by Ryne Nelson

I think you’d agree: Today, good things are cheap things. With less people willing to spend extra money, it’s an ideal time to invest on bargain prices. If you can withstand the initial hit, your investment will pay off down the line.

Gordon was simply fantastic for the Bulls during the postseason. Under normal circumstances, Gordon would be packing his bags now, preparing for green pastures covered in bills. But not right now. As it stands, there are less than a handful of teams that could afford Gordon without incurring luxury costs, and none of these rebuilding franchises would consider the 6-1 shooting guard a player to build around. From the Chicago Daily Herald:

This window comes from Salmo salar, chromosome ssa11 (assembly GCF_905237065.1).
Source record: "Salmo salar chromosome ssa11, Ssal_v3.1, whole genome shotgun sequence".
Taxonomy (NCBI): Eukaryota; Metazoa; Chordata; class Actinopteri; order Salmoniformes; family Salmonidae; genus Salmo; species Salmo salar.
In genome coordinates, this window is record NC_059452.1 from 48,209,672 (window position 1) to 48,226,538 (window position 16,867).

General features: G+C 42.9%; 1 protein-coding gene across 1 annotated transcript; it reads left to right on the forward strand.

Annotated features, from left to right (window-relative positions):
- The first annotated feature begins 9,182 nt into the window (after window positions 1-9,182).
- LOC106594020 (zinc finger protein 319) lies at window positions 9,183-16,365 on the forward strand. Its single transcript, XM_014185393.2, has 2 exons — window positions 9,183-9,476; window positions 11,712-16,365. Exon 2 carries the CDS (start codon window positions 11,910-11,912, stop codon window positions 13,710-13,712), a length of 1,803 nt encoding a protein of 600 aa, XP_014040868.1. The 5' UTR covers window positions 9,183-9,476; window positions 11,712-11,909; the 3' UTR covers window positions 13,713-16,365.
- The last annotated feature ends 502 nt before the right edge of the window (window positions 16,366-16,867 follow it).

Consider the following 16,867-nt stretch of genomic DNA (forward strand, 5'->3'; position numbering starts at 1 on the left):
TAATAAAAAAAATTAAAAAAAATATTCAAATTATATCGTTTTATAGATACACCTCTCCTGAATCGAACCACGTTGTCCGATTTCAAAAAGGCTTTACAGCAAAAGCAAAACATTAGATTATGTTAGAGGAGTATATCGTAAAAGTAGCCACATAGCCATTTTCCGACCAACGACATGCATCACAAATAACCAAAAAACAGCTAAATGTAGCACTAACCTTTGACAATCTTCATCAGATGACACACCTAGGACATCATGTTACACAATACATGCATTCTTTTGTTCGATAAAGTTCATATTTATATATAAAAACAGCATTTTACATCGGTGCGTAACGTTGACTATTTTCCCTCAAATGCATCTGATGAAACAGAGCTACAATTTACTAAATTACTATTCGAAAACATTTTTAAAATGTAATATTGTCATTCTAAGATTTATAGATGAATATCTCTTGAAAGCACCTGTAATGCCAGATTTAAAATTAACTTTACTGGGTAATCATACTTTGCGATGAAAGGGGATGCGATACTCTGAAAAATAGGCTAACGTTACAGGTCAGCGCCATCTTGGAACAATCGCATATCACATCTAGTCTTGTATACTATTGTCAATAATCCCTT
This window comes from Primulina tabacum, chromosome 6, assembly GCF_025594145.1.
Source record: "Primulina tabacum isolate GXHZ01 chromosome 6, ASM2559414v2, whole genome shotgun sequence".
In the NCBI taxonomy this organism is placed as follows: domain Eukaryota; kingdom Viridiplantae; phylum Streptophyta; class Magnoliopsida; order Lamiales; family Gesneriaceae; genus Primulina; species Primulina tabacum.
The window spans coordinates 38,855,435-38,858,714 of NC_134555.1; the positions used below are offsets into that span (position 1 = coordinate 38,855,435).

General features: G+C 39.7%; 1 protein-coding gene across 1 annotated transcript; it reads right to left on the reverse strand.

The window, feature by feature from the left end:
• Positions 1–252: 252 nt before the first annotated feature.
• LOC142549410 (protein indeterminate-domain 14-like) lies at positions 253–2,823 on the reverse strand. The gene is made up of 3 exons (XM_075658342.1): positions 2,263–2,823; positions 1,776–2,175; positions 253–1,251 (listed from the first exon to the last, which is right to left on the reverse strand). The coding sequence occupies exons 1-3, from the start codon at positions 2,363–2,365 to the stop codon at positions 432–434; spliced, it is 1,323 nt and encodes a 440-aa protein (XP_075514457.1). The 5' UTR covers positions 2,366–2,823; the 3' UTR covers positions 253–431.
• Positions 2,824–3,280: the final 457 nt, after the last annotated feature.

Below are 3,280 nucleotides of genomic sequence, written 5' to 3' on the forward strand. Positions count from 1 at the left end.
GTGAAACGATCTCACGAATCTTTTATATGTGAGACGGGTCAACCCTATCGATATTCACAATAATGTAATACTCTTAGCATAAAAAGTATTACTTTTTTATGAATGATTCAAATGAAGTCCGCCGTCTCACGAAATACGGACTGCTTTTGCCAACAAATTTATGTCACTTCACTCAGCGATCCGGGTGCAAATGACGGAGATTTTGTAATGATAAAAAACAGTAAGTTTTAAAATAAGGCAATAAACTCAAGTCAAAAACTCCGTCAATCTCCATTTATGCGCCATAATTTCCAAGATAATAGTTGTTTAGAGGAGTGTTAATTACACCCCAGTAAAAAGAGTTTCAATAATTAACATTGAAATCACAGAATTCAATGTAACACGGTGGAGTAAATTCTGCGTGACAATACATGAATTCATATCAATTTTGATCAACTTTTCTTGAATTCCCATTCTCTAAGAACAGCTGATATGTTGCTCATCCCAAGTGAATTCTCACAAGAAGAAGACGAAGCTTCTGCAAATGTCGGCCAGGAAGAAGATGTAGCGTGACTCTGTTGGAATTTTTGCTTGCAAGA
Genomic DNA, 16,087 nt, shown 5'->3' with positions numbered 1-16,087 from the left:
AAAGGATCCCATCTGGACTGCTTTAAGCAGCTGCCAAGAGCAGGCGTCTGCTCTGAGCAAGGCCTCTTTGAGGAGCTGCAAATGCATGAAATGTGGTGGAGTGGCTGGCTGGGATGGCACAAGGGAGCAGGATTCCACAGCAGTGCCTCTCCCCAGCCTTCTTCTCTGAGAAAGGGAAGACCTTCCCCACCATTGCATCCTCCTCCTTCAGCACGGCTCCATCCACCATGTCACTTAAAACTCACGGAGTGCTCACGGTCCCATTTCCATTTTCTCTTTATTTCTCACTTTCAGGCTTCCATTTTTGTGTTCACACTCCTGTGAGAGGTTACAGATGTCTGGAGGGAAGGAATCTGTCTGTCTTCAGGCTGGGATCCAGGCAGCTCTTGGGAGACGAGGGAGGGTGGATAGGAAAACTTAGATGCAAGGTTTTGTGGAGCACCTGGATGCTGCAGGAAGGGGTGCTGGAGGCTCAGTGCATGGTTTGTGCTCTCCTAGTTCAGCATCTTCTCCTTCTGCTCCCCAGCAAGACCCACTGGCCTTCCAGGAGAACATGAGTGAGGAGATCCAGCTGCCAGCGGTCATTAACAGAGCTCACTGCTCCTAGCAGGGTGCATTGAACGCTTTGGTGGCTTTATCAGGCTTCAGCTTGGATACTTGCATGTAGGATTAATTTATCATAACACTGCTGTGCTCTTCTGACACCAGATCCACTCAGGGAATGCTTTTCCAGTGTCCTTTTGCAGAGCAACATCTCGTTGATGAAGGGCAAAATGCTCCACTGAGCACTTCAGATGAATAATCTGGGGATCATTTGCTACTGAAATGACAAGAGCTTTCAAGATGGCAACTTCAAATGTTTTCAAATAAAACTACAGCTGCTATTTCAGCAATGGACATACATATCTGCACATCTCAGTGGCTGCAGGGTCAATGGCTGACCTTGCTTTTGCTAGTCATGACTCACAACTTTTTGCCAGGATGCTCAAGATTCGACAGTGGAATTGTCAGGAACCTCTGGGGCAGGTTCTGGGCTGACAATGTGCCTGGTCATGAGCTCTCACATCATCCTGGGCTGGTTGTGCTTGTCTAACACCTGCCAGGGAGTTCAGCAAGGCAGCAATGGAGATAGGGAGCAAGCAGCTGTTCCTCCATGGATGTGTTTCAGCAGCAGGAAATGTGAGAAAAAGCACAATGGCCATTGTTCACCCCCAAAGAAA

[The Bulls will] probably need to pay the tax in order to re-sign Gordon, and some team insiders believe there is a possibility that could happen. The team certainly finished the season on a high note, taking the defending champion Celtics to seven games in one of the most dramatic playoff series in NBA history.

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Gordon is free to leave, he but won’t have many options in free agency. At this point, Detroit, Memphis and Oklahoma City are the only teams that seem certain to have salary-cap room. Gordon isn’t an ideal fit for any of them.

With few options open for Gordon, Chicago is working in a Bull market. BG would have to request a sign and trade if Detroit, Memphis or OKC make an offer (however unlikely) so he can receive an extra year and more money. The Bulls could trade for draft picks and cap space if they want. That’s one option. The other option is to resign Gordon. The caveat is they’d pay taxes for a season.

Should the Bulls go over the cap to resign Gordon or should they replace him? If keeping an exciting young core intact at a relatively cheap price is of any importance, the answer is obvious.